Drew Ann Long, the Alabama mom who created a shopping cart for children with special needs that has captured the attention of Target, Walmart and other major retailers, has no plans to slow down.
Long and her invention, Caroline’s Cart, have been in the media spotlight in recent months, since Target said it was putting the carts in its stores nationwide. The Today Show, CNN, I Heart Radio and more have come calling.
The Target announcement brought Caroline’s Cart the most attention it’s ever had, and there’s also been a bump in sales. But Long says she’s far from reaching her goal.
“As much growth as we’ve had, we still, in my mind, are just getting started,” she said. “Until Caroline’s Cart is a household name and is in every retailer, I’m not done.”
A mom of three from Alabaster, Long designed Caroline’s Cart eight years ago. It is named after her daughter, Caroline, who has Rett Syndrome, a nervous system disorder that causes multiple disabilities.
Long had trouble navigating grocery store aisles with Caroline’s wheelchair and a traditional shopping cart in tow, so Caroline’s Cart has a special seat for her daughter and space for groceries.
For years, Long has led a grassroots effort to promote the carts, which can be found in hundreds of stores in every state in the U.S., as well as Canada, Norway, New Zealand and Australia. A number of major grocery chains have them, including Publix, Kroger, ShopRite and Wegman’s.
She’s been buoyed by thousands of supporters on social media, many of them families of children with special needs, from all over the world. She even got encouragement from First Lady Michelle Obama, whom she met at a fundraiser several years ago.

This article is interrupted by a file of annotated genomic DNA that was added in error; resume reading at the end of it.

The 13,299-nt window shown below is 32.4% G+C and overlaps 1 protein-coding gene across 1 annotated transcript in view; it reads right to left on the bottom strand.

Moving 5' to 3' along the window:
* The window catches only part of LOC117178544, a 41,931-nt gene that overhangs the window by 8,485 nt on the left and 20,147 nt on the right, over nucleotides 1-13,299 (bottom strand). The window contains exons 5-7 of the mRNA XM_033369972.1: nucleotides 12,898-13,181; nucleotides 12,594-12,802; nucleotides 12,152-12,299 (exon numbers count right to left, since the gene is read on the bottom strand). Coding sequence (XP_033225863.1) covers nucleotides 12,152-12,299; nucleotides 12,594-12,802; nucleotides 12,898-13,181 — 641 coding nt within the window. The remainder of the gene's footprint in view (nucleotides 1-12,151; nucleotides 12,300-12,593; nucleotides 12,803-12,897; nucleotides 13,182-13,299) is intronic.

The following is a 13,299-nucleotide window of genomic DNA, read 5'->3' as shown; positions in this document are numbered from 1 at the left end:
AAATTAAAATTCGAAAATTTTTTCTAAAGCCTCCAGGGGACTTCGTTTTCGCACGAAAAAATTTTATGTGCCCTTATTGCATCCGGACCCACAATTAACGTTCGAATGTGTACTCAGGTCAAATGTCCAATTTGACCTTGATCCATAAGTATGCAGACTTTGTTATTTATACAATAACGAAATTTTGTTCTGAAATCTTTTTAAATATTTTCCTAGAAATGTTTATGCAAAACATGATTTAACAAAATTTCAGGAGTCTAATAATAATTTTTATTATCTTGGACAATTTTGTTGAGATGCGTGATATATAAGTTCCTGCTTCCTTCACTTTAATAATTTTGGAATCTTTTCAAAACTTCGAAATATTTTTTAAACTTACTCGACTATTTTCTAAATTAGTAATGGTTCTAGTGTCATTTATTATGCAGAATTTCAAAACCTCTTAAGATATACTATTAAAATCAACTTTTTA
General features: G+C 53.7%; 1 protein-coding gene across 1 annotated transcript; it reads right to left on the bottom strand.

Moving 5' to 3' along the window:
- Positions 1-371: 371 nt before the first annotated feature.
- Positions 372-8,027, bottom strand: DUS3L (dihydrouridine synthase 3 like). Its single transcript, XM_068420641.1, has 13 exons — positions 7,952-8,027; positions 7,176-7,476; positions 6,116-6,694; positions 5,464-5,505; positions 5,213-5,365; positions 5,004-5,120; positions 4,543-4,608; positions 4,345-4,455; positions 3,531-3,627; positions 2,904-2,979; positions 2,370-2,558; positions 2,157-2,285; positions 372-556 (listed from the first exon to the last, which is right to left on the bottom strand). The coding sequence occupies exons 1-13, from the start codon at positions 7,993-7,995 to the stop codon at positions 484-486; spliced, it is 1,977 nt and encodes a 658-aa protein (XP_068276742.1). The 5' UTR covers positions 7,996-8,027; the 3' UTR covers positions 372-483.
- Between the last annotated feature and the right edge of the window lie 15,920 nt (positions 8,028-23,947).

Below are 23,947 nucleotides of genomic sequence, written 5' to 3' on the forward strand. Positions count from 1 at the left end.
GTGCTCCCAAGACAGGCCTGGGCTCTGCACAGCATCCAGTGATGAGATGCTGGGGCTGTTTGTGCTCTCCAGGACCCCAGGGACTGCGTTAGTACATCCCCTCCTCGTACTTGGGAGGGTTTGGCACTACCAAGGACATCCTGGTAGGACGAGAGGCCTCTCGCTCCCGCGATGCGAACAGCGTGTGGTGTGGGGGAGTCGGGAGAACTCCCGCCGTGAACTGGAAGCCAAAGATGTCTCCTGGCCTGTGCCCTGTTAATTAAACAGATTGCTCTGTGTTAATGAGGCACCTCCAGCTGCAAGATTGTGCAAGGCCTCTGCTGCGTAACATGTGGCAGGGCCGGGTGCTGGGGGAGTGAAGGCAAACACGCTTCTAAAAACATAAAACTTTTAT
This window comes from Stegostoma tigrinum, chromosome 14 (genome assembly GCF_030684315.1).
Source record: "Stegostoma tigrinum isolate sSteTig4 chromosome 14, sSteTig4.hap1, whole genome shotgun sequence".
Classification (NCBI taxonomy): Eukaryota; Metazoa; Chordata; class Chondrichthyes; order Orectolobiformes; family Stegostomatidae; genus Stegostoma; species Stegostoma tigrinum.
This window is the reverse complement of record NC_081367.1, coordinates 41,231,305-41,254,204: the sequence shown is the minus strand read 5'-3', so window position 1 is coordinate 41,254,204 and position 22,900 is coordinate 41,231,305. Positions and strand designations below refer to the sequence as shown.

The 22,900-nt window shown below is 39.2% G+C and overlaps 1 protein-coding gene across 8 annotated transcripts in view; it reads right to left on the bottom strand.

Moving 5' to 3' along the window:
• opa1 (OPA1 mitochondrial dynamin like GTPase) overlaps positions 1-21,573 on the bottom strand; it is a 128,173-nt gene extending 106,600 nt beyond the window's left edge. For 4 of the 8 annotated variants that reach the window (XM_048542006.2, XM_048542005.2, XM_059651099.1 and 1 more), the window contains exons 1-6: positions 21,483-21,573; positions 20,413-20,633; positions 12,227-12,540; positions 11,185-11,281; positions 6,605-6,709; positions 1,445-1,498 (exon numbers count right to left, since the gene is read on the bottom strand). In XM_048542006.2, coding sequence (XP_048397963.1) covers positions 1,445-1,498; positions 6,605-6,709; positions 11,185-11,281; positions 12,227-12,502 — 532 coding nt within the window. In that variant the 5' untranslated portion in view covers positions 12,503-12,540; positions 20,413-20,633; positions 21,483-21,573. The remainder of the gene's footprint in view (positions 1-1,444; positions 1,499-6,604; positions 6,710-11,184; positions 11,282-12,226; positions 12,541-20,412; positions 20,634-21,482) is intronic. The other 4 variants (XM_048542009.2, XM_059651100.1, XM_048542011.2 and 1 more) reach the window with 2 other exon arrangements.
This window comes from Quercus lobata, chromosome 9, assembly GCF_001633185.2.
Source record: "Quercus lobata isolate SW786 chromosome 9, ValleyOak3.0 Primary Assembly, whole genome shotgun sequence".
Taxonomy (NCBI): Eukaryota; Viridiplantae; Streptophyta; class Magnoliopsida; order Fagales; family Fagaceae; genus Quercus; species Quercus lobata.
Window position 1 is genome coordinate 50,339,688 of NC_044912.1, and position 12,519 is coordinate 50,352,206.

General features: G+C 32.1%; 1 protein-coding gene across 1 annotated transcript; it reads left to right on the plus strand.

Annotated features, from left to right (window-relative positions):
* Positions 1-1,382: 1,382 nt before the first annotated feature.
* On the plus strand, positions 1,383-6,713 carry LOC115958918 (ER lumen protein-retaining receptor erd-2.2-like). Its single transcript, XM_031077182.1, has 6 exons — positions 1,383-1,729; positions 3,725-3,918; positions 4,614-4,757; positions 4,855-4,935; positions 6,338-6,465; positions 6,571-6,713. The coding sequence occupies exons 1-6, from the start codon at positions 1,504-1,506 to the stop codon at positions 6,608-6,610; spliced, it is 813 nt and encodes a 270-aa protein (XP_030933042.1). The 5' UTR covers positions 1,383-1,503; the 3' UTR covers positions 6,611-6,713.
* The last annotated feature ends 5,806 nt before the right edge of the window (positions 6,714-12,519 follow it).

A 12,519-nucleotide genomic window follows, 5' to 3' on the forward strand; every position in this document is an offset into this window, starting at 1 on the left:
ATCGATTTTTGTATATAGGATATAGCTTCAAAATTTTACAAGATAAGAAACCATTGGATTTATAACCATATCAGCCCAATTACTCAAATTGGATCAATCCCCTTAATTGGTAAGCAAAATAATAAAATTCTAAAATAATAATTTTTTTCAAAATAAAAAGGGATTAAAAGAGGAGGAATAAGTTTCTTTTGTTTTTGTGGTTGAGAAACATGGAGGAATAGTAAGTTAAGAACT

“She loved it,” Long said. “She said, ‘Why do moms always come up with the best ideas?’”
In 2013, Technibilt Ltd. began manufacturing the carts, which are designed to match the color scheme of various stores.
Target calls Caroline’s Cart a “game-changer” for families.
“Target is always looking for new ways to make guests feel welcome in our stores and give them a more comfortable shopping experience,” Juan Galarraga, senior vice president, Store Operations, said. “We’re always listening to both our guests and team members and making changes based their feedback.”
Meanwhile, another major retailer is showing interest, too.
Walmart has been testing out the carts, and store managers can now order one upon request, Long said.
Even in the early days of promoting Caroline’s Cart, Long said she felt like it could be a major hit.
“In parks, churches and schools, accessibility was all around us, but there was a huge element missing in retail shopping and that was a special needs shopping cart,” she said. “I used to tell my husband, if this can make it, it will explode. I knew it. I lived it. Families like mine have never had an option like this at a retailer.”
So what’s next for Caroline’s Cart?
Long said she will continue to promote it, eyeing any retailer that has shopping carts. That includes Lowe’s, Home Depot, Sears and shopping malls.
One thing that keeps her motivated is the fact that retailers provide different options for other groups, such as motorized scooters for adults who can’t walk and carts shaped like racecars to entertain toddlers.
“I do think Caroline’s Cart will soon be commonplace, like electric scooters are now, it just has to evolve to that point,” Long said. “We cannot exclude the special needs community any longer.”